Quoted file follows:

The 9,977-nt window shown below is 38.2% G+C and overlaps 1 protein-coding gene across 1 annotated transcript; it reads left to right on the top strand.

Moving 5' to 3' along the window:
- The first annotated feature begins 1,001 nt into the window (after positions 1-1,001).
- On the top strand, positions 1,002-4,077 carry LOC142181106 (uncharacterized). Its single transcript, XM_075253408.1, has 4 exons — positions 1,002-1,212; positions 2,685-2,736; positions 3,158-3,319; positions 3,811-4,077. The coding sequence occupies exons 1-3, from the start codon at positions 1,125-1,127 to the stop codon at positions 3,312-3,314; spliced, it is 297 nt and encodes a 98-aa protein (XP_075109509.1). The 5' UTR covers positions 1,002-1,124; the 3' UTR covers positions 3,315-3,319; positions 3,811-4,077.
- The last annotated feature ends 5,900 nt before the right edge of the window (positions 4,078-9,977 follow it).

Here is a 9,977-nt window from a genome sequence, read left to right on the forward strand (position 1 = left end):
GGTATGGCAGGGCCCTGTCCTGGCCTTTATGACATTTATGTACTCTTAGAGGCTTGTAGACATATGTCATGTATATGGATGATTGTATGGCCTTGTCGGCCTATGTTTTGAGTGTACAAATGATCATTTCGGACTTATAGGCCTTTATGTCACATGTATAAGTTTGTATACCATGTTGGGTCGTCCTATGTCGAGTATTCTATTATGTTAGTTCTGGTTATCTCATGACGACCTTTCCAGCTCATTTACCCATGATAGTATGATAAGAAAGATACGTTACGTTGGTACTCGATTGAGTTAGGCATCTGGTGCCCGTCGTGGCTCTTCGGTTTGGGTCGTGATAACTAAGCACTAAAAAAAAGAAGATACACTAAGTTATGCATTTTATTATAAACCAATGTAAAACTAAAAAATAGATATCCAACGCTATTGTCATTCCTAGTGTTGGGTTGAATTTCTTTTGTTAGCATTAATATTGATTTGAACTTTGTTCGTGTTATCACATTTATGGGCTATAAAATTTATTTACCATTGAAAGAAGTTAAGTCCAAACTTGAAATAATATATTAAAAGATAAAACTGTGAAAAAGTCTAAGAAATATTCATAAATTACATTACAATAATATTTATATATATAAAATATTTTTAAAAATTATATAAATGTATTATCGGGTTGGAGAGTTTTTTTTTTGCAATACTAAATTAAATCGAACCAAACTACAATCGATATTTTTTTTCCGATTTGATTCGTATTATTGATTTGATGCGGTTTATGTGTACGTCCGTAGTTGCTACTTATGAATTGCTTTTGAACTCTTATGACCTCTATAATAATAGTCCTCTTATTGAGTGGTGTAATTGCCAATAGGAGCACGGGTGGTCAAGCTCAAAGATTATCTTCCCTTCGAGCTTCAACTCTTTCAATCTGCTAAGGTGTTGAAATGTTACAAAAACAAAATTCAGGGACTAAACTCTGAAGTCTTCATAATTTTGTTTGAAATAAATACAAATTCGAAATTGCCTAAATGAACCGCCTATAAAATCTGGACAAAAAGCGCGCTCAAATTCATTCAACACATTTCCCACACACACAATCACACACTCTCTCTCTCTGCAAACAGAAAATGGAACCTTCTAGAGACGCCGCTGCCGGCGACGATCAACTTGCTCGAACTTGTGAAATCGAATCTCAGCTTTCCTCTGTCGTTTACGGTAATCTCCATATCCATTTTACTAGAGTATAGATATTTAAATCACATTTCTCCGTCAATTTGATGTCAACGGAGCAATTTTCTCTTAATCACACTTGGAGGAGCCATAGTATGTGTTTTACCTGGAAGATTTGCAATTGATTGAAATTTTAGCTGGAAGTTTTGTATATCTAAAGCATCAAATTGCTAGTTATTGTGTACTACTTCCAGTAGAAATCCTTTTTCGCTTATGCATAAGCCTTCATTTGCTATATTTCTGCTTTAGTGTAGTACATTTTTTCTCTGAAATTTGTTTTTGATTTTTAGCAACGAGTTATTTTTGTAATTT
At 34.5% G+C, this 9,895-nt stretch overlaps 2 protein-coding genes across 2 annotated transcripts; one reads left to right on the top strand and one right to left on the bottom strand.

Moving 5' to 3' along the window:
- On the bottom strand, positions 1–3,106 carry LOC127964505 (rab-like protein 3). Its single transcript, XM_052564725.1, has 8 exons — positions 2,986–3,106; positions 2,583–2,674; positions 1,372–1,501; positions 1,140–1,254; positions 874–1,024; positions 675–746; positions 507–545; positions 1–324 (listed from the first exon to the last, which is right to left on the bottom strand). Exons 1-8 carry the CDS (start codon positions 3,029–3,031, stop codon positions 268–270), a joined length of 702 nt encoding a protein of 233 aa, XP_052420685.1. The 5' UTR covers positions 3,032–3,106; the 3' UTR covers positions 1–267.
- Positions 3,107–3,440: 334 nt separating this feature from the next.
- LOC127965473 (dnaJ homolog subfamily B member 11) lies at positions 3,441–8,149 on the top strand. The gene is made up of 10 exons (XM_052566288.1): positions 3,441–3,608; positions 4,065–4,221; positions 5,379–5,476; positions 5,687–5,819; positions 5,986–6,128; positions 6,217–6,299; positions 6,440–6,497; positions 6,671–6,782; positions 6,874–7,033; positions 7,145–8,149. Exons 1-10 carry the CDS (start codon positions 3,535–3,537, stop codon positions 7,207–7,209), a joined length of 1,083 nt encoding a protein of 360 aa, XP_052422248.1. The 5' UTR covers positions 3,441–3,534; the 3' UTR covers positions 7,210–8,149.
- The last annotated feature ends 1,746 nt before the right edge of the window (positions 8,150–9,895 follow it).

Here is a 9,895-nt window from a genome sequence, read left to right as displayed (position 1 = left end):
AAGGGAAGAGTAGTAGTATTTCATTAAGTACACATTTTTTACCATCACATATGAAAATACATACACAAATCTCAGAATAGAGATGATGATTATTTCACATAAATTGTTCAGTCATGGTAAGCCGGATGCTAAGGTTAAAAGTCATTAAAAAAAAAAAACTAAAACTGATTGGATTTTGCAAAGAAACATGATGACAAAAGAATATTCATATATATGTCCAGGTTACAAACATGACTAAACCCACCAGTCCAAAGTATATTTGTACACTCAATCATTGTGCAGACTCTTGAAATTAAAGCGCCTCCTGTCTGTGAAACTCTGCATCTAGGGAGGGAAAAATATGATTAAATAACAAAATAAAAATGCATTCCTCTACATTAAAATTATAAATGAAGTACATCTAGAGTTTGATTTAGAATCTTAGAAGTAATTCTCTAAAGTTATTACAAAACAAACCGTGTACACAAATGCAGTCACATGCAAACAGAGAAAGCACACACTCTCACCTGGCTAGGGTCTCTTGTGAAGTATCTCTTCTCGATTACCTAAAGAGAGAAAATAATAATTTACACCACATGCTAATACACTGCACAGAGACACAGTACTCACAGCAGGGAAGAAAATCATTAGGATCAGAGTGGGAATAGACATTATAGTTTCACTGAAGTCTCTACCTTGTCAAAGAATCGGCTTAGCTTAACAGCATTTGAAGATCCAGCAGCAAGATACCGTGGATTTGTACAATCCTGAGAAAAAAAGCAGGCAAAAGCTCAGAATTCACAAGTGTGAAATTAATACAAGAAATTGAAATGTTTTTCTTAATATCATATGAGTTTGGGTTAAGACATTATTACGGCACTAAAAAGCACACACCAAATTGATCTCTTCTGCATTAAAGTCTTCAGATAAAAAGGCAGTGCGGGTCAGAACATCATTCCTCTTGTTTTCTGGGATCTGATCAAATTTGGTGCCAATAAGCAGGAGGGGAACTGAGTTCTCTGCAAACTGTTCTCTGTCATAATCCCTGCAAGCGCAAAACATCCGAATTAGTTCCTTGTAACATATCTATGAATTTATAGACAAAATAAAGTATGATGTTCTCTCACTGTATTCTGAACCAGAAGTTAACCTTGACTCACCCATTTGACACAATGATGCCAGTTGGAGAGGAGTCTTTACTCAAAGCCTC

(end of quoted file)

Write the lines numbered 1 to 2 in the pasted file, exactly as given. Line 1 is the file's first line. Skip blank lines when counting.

The 9,977-nt window shown below is 38.2% G+C and overlaps 1 protein-coding gene across 1 annotated transcript; it reads left to right on the top strand.

Moving 5' to 3' along the window: